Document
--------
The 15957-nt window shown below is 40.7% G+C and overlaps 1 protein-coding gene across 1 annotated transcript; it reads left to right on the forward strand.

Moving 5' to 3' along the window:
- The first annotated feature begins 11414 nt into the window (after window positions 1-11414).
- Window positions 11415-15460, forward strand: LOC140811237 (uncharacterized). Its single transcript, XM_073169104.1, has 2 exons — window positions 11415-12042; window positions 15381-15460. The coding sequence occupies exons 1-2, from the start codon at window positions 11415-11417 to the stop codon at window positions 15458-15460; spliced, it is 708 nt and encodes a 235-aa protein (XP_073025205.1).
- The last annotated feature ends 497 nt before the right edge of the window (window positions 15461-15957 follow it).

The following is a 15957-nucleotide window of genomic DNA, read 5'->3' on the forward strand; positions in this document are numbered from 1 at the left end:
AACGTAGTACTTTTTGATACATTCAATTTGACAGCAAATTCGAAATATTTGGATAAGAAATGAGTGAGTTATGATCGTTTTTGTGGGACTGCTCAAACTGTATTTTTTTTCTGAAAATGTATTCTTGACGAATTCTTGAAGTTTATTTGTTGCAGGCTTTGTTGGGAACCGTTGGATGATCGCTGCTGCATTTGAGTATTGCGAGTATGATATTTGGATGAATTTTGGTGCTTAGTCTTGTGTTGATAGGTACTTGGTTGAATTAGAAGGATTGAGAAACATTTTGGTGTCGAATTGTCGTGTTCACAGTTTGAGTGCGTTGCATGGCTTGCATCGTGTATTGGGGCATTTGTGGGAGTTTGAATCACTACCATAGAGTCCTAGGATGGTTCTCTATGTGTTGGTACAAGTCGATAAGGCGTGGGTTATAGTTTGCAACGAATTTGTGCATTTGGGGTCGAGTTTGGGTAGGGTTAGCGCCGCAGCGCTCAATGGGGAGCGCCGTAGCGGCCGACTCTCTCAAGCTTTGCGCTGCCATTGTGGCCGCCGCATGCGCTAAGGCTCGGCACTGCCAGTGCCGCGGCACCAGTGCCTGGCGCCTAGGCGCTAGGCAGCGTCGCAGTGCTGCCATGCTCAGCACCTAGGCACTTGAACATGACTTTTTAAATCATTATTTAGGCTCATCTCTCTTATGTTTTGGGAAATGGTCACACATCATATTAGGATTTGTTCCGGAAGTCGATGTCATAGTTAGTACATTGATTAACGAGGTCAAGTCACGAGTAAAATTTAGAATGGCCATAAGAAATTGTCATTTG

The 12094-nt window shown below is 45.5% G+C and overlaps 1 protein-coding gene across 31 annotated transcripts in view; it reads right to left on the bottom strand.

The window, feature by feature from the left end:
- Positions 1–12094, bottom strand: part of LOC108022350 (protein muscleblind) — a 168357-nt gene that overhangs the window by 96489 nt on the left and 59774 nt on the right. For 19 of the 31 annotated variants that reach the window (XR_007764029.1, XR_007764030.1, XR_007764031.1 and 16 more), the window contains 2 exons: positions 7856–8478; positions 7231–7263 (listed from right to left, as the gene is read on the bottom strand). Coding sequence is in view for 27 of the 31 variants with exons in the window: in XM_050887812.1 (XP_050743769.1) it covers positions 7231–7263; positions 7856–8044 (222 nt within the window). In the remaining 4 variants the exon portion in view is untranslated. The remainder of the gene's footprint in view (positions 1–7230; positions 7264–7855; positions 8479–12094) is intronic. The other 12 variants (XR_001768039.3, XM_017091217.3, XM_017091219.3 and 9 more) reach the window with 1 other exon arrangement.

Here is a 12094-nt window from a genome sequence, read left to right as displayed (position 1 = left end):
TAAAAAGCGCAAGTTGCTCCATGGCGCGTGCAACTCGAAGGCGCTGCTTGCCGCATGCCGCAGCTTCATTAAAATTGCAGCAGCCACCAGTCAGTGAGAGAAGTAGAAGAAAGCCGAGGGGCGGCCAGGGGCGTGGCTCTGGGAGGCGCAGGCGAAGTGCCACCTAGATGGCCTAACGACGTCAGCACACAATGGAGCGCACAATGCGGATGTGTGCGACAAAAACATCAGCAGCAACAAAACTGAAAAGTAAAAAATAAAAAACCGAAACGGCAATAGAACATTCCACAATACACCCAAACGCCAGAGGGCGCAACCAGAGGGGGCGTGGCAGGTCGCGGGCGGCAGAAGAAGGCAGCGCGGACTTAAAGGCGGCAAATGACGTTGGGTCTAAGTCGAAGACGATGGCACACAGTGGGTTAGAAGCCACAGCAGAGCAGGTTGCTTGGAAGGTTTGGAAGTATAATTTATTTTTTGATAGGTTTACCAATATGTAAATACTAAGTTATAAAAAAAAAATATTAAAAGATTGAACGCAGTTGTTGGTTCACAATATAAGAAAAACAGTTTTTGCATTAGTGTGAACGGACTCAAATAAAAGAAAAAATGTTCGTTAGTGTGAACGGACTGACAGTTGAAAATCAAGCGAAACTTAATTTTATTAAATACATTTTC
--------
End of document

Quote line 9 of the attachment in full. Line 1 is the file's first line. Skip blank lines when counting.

The window, feature by feature from the left end: